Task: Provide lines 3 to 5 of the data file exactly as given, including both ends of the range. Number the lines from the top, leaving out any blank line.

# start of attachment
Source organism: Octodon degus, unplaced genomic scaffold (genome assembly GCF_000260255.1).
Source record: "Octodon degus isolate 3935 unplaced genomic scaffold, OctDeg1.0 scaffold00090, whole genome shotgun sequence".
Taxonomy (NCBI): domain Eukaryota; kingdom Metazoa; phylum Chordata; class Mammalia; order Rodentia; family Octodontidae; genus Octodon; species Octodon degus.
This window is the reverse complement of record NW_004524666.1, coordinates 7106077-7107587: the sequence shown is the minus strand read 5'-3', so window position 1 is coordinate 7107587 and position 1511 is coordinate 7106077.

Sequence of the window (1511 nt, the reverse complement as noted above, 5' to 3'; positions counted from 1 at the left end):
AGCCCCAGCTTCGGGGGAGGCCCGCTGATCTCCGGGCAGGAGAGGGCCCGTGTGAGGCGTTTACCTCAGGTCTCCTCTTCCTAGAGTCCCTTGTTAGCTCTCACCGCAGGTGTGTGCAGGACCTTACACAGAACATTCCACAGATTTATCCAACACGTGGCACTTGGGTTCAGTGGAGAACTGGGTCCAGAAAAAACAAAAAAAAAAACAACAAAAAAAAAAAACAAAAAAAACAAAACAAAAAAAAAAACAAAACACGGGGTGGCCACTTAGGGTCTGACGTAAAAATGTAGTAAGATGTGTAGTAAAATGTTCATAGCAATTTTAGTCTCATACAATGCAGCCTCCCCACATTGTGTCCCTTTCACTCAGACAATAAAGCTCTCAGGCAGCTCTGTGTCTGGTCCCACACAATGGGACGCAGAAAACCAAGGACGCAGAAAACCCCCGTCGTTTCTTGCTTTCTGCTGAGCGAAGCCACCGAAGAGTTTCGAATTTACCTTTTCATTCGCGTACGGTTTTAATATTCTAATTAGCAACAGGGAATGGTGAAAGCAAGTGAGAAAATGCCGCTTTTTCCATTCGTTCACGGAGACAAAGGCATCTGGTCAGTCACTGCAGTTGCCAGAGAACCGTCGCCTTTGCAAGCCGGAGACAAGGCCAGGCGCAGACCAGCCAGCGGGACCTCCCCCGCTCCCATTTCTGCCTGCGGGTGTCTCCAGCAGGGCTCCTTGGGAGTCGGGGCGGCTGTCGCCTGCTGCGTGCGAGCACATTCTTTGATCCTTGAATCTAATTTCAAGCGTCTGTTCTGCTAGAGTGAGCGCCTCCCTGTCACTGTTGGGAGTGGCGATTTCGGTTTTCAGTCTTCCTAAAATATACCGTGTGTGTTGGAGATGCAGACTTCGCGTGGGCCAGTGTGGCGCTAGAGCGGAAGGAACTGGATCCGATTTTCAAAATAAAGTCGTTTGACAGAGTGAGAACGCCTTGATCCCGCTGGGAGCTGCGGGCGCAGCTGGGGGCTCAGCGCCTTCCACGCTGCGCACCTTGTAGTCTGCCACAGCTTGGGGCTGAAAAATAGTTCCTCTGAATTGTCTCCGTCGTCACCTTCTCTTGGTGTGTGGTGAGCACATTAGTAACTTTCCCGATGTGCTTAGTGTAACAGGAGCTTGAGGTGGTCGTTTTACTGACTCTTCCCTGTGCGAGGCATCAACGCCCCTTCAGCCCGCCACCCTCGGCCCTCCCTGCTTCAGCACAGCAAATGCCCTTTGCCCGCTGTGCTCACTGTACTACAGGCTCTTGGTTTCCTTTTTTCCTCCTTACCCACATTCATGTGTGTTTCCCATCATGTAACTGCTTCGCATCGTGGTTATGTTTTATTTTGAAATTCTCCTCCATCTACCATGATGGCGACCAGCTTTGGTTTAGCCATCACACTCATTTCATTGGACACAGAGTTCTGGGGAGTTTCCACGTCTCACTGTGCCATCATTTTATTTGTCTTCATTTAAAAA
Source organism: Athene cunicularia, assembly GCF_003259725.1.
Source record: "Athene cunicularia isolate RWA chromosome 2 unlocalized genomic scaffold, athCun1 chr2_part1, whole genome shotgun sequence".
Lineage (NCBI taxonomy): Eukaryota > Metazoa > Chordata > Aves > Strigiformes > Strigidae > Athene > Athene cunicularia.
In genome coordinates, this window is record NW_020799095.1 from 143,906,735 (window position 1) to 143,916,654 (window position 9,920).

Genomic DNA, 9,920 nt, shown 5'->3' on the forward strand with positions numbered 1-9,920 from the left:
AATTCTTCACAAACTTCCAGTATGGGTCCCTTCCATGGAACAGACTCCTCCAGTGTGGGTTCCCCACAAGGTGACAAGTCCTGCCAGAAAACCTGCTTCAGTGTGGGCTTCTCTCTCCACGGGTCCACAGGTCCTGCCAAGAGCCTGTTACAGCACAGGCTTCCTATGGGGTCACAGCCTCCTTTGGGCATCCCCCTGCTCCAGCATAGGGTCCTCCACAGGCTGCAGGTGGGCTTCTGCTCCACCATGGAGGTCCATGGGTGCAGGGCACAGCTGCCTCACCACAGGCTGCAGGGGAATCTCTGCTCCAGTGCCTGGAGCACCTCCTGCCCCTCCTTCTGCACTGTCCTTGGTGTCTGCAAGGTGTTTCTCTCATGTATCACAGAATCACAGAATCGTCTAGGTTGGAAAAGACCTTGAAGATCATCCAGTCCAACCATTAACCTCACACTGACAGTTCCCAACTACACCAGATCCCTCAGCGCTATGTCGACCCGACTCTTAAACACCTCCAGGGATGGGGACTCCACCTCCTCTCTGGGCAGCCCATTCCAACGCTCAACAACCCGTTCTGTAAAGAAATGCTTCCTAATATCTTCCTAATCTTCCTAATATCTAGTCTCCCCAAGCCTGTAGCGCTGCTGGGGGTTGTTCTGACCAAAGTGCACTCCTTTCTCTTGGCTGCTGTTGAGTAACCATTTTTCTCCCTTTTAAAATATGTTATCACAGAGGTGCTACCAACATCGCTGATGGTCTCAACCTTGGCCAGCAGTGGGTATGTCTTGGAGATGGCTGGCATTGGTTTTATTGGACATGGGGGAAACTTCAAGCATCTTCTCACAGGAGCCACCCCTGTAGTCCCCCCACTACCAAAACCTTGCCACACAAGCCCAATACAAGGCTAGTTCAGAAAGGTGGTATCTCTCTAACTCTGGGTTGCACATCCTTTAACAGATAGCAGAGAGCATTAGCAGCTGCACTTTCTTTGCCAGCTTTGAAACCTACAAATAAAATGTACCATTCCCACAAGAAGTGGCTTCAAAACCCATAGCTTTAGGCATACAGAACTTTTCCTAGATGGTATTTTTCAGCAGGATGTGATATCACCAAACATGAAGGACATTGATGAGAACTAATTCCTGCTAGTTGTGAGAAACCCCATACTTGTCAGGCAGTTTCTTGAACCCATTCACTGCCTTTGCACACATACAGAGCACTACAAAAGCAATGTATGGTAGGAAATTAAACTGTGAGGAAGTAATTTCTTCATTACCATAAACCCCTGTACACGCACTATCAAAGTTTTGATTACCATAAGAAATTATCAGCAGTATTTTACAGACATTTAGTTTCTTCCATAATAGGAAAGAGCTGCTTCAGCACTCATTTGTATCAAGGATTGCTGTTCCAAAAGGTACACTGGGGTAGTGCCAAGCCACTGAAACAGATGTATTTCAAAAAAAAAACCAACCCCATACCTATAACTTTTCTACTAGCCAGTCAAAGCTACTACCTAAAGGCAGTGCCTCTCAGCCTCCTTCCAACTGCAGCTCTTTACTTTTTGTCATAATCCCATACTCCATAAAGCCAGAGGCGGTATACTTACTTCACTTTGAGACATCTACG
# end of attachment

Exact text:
Taxonomy (NCBI): domain Eukaryota; kingdom Metazoa; phylum Chordata; class Mammalia; order Rodentia; family Octodontidae; genus Octodon; species Octodon degus.
This window is the reverse complement of record NW_004524666.1, coordinates 7106077-7107587: the sequence shown is the minus strand read 5'-3', so window position 1 is coordinate 7107587 and position 1511 is coordinate 7106077.

Sequence of the window (1511 nt, the reverse complement as noted above, 5' to 3'; positions counted from 1 at the left end):